Beware of remote jamming

2018-12-25 06:00

REMOTE jamming, a trend that has been around for quite some time, is on the rise again and motorists are urged to be cautious this festive season.

According to shopping centre management departments across KwaZulu-Natal, they are doing everything in their power to stop this scourge, however they need the cooperation from the public.

Hillcrest CPF chairman Steven King explained that remote jamming is the process of interfering with a frequency so that the signal doesn’t get through.

“What this means is that, despite properly pressing the button on your remote giving the ‘order’ to lock the car, the signal never reaches the vehicle and the car does not lock because someone else is actively jamming the signal,” said King.

Adding to the issue, King said there are “professional” jamming devices available that function on a range of frequencies and that have much higher signal power, saying: “These devices can influence a vehicle’s remote control from a much greater distance and can even interfere with remote controls that use different frequencies and technologies.”

King further said this modus operandi is by no means a new phenomenon and is not limited to shopping centres; it occurs wherever a person may park their car.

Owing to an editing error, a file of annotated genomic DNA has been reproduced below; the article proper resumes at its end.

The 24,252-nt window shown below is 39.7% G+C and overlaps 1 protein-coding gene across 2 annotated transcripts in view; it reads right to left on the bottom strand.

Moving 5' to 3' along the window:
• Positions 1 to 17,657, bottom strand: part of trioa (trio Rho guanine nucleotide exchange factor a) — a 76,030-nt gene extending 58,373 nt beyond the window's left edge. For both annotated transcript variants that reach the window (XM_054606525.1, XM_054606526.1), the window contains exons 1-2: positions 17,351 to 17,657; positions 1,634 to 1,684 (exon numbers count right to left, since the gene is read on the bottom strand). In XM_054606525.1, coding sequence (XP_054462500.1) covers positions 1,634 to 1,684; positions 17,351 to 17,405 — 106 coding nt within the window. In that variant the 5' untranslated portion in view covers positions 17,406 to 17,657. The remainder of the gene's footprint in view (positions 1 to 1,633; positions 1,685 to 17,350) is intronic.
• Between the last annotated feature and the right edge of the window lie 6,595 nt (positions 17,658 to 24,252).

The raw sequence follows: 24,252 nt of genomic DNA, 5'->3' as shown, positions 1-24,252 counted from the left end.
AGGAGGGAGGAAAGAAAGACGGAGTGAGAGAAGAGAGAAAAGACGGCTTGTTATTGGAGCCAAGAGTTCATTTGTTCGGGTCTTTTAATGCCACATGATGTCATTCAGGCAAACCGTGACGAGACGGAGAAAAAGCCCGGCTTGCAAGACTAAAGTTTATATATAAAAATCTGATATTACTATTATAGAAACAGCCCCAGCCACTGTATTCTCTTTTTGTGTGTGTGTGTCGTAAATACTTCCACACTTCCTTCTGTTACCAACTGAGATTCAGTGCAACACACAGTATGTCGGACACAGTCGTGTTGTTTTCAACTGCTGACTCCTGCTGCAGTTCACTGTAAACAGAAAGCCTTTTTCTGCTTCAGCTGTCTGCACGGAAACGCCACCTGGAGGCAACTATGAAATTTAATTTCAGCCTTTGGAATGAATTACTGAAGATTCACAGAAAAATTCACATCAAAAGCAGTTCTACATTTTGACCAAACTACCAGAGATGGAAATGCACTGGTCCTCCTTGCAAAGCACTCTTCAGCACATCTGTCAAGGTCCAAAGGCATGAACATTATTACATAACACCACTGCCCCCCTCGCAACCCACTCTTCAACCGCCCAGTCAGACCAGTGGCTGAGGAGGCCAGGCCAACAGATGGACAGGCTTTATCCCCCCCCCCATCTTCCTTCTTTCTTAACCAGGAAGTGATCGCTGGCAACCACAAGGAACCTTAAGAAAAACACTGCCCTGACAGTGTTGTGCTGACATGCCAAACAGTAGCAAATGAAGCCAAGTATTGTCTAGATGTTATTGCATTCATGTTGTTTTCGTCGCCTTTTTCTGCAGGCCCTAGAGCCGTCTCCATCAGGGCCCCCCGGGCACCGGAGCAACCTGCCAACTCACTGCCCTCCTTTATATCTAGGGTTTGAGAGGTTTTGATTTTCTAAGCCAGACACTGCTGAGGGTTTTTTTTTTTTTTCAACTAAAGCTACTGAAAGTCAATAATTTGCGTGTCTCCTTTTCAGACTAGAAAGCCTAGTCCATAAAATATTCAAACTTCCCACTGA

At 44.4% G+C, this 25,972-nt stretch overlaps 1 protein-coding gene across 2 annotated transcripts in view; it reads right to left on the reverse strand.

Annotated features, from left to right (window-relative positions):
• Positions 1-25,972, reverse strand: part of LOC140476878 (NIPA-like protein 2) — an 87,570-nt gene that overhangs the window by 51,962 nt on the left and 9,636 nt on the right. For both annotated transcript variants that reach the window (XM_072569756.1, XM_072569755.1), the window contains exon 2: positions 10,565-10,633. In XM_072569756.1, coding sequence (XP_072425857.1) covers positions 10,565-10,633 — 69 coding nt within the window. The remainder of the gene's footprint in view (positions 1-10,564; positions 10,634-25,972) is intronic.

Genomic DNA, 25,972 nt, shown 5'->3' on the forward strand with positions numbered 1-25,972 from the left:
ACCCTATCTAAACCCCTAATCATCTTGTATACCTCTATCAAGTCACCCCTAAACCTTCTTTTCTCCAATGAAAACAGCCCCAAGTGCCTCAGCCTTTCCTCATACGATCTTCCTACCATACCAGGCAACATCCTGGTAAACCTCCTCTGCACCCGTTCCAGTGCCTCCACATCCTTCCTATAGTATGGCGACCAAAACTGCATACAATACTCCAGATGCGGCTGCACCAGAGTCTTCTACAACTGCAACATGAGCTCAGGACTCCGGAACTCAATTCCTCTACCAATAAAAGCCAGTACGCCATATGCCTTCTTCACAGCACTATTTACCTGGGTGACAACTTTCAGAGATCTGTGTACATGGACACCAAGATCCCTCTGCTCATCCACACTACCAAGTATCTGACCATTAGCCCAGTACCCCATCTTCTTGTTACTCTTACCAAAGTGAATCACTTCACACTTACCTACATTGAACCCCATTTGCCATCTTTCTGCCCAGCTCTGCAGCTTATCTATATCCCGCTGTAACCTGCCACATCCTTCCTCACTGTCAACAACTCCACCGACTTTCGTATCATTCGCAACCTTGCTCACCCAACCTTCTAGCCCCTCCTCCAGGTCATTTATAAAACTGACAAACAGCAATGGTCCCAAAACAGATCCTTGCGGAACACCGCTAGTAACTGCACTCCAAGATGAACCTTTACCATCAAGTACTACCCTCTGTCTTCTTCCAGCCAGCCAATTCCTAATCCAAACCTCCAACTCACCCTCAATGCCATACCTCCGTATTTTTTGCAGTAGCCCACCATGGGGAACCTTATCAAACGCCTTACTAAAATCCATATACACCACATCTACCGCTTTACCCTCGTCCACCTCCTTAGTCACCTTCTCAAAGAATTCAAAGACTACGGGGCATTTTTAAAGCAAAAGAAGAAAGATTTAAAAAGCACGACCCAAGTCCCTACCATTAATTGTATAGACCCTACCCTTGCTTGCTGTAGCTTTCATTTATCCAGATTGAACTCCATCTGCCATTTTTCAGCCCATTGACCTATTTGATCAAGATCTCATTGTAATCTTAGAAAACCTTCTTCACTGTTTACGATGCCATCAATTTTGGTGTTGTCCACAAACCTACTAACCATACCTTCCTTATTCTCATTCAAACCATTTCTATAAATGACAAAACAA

“Shopping centre management across the KwaZulu-Natal are doing everything they can to stop this. Some of the centres have remote jamming detection which can either be monitored by the centre management or security officers,” said King.

Upon detection, an alarm will sound, informing security of the threat of remote jamming. Centres that make use of this technology include Kloof Village Mall, Hillcrest Corner, Link Hills Shopping Centre, and Watercrest­ Mall.

King also noted that it should be pointed out that remote control and jamming devices cannot unlock your vehicle, but they can only stop your remote control from working properly. Due to this, car insurance theft policy often does not cover remote jamming incidents.

“Typically, insurance policies explicitly state that pay-out is conditional on the presence of forced entry but, if there is no forced entry, the assumption is that the owner negligently failed to lock their car, cancelling the right to any possible claim,” he explained.

He added that some insurance companies will consider security camera video evidence that the policy holder made a good faith attempt to lock the doors, but the insurer may be under no legal obligation to do so.


1. Physically pull your door handle to confirm it’s locked (even though this is a bit of a pain).

2. Make sure your remote activates an audible and visual signal — flashing lights and/or a beep. If your car doesn’t already do this, ask your mechanic to rewire the opener so it does.

3. Don’t leave valuables inside your car. If you have no choice, hide them well and preferably in the boot.

4. Park within range of a security camera. If you do get robbed, this might help to convince the insurance company that a crime occurred.


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